SSRIs make patients lose feelings of love

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(NaturalNews) Patients who regularly take serotonin reuptake inhibitors, or SSRIs, can lose feelings of love and attachment, according to the results of a new study.

Researchers found that men's feelings of love in particular tend to be more affected than women's when taking SSRIs, drugs which work mainly through the serotonin system. By contrast, drugs that are called tricyclic antidepressants, which have less of an effect on the serotonin system, seems to affect women's feelings of love and attachment more than men's, the scientists found.

"The good news is that there are a variety of agents for treating depression, " said study author Dr. Hagop S. Akiskal, a distinguished professor of psychiatry at the University of California, San Diego. Except that none of them are really very good, but more on that in a moment.

In the new study, researchers compared the effects of SSRIs and tricyclic antidepressants on the love lives of 192 study participants who had been diagnosed with depression -- 123 women and 69 men -- with a mean age of 41. The study also included 13 people who were homosexual. All study participants told researchers that they had been in loving relationships for between seven months and 26 years.

"Indeed, our subjects were those who could be properly considered smitten by love," Akiskal told Live Science.

Fewer feelings of love, emotional attachment

According to an abstract of the study:

The results showed that SSRIs had a significant impact on the feelings of love and attachment towards the partner especially in men, while women taking TCAs complained of more sexual side effects than men. These data were supported also by the detection of a significant interaction between drug and sex on the "Love" and "Sex" domains.

The present findings, while demonstrating a dimorphic effect of antidepressants on some component of loving relationships, need to be deepened in future studies.

Study participants filled out a questionnaire that measured their feelings of love, attachment and sexual attraction to their partners for the duration of their relationship. As part of the questionnaire, participants addressed HOW their feelings had changed after they began taking antidepressants, in comparison to before they began taking them.

When researchers measured the results from all study participants, they found those taking SSRIs were more likely to say that they were less at ease with sharing the thoughts and feelings of their partners, and were less hopeful that their love for their mate would last forever, compared with those taking tricyclics.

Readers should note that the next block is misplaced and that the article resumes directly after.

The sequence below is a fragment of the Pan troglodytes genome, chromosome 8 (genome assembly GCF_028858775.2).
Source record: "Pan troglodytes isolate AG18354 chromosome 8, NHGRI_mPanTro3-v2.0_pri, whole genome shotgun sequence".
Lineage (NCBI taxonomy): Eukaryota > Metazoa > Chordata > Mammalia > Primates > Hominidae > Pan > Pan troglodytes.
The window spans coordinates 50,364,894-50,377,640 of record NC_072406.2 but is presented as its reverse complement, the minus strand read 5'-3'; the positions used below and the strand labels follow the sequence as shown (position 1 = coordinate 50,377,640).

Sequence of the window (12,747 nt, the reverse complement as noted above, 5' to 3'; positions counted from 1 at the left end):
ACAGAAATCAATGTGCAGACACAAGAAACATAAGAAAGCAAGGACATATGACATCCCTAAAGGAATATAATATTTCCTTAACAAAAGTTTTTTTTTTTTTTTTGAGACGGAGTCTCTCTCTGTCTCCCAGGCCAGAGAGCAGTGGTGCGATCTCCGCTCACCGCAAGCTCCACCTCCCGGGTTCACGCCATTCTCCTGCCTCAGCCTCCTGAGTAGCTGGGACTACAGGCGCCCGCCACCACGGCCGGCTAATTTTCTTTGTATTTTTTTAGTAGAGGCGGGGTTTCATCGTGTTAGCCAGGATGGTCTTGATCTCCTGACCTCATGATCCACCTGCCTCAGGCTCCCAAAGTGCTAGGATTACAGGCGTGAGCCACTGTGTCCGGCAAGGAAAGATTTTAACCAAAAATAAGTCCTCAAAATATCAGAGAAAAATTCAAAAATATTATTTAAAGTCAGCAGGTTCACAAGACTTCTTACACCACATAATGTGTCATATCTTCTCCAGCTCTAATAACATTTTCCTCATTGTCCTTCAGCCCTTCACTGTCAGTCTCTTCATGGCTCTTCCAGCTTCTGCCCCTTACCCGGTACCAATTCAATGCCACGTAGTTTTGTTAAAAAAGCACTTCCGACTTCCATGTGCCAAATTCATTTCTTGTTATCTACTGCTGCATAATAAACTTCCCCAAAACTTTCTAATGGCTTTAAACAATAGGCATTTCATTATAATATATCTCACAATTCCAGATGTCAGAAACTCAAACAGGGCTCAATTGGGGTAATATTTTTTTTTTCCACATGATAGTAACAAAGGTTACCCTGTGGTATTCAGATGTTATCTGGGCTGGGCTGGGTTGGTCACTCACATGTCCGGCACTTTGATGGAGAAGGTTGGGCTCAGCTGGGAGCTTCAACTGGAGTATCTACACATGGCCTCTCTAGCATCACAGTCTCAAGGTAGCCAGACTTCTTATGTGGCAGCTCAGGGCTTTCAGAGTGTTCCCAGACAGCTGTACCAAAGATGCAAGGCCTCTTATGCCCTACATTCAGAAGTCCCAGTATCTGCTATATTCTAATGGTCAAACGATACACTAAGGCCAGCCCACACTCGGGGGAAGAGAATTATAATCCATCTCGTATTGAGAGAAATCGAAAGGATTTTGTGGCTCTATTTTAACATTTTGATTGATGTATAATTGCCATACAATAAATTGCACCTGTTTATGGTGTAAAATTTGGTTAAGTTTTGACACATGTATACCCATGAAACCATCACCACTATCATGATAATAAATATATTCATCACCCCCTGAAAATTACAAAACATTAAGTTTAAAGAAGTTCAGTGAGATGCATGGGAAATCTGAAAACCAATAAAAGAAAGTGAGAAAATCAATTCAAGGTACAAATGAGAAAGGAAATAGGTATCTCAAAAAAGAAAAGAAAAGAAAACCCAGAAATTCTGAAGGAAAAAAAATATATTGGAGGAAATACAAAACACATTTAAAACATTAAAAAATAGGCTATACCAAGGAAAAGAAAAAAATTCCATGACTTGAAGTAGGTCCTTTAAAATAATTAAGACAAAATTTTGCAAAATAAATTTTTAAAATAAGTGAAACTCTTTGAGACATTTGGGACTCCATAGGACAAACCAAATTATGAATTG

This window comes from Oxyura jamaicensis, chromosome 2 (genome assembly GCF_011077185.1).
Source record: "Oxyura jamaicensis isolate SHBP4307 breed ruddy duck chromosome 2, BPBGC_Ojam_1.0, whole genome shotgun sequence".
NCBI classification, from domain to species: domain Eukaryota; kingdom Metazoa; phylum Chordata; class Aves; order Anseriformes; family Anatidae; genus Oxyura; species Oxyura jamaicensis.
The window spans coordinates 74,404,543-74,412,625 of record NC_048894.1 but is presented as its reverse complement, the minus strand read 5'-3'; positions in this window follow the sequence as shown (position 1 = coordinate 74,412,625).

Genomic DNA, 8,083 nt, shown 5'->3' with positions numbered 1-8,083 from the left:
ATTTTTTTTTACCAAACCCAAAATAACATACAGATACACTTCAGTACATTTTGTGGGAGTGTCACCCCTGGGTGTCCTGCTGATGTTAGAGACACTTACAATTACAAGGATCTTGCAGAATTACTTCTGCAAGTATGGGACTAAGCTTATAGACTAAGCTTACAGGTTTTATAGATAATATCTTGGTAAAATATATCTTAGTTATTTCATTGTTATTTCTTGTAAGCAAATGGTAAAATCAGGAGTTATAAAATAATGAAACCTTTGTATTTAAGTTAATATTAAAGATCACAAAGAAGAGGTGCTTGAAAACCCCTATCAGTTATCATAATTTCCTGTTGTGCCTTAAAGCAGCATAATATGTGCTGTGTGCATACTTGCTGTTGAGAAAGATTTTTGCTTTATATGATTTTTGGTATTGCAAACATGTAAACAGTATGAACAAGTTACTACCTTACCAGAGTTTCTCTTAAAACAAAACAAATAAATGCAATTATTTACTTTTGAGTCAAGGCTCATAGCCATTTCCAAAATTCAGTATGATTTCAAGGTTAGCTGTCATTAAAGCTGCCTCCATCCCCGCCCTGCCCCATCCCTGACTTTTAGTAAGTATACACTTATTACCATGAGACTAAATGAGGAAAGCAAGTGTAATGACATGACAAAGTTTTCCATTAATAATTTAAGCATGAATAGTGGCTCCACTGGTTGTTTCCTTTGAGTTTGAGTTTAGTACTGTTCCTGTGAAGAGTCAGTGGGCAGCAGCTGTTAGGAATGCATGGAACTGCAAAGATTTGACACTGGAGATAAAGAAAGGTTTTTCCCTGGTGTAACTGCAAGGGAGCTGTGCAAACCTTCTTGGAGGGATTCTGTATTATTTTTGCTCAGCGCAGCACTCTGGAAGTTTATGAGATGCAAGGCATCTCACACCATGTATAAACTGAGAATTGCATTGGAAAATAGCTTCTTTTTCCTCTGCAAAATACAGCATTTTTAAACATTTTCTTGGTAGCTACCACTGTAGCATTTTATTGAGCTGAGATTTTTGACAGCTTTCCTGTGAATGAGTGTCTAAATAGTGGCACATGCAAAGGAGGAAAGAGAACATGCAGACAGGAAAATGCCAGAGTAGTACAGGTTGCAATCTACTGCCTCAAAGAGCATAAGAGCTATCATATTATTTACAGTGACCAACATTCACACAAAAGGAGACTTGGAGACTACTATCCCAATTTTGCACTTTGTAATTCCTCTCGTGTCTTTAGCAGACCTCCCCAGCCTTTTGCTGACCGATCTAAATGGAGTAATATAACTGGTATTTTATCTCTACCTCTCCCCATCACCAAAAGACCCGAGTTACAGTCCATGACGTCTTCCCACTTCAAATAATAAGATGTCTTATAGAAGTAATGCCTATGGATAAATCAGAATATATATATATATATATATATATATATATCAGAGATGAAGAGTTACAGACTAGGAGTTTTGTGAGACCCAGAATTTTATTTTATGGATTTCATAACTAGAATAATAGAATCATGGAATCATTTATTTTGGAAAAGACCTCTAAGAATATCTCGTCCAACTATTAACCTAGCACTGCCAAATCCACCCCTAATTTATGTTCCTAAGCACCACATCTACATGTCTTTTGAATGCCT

In addition, researchers found that the men in the study who were taking SSRIs reported that they were not as likely to ask their partners for advice or help, or to take care of their partners, compared with women who had been taking SSRIs.

By contrast, women who had been taking the tricyclics reported being more likely to complain about disturbances in their sex life than men who had been taking similar medications.

The researchers said they were motivated to conduct the study after having carried out previous research with people in romantic relationships, and those who were suffering from obsessive compulsive disorder found that "serotonin function was more deviant in a state of romantic love, than in obsessive compulsive disorder," said Akiskal.

He added that it is important that patients who are suffering depression communicate very openly with care providers about how they are feeling.

"Certainly, a physician should always inquire whether there is any impairment in the love life during depressive illness, because the loss of sexual desire and sexual feelings are common manifestations of depressive illness itself," he said.

Taking any antidepressant is risky and dangerous

The study was published in the September issue of the Journal of Affective Disorders.

As for antidepressants in general, their use has increased dramatically worldwide over the past year, with many people using them just to get by in daily life, the Seattle Post-Intelligencer reports:

Antidepressants and painkillers rank among the most commonly prescribed drugs in the United States today. In 2011, the Centers for Disease Control and Prevention (CDC) National Center for Health Statistics published a report that identified about 11 percent of the American public as antidepressant users, a 400 percent increase since the 1980s when previous surveys were taken.

As regular readers of Natural News know, however, there are many more inherently dangerous risks to taking antidepressants, and especially SSRIs, than any potential benefit. See our coverage here:


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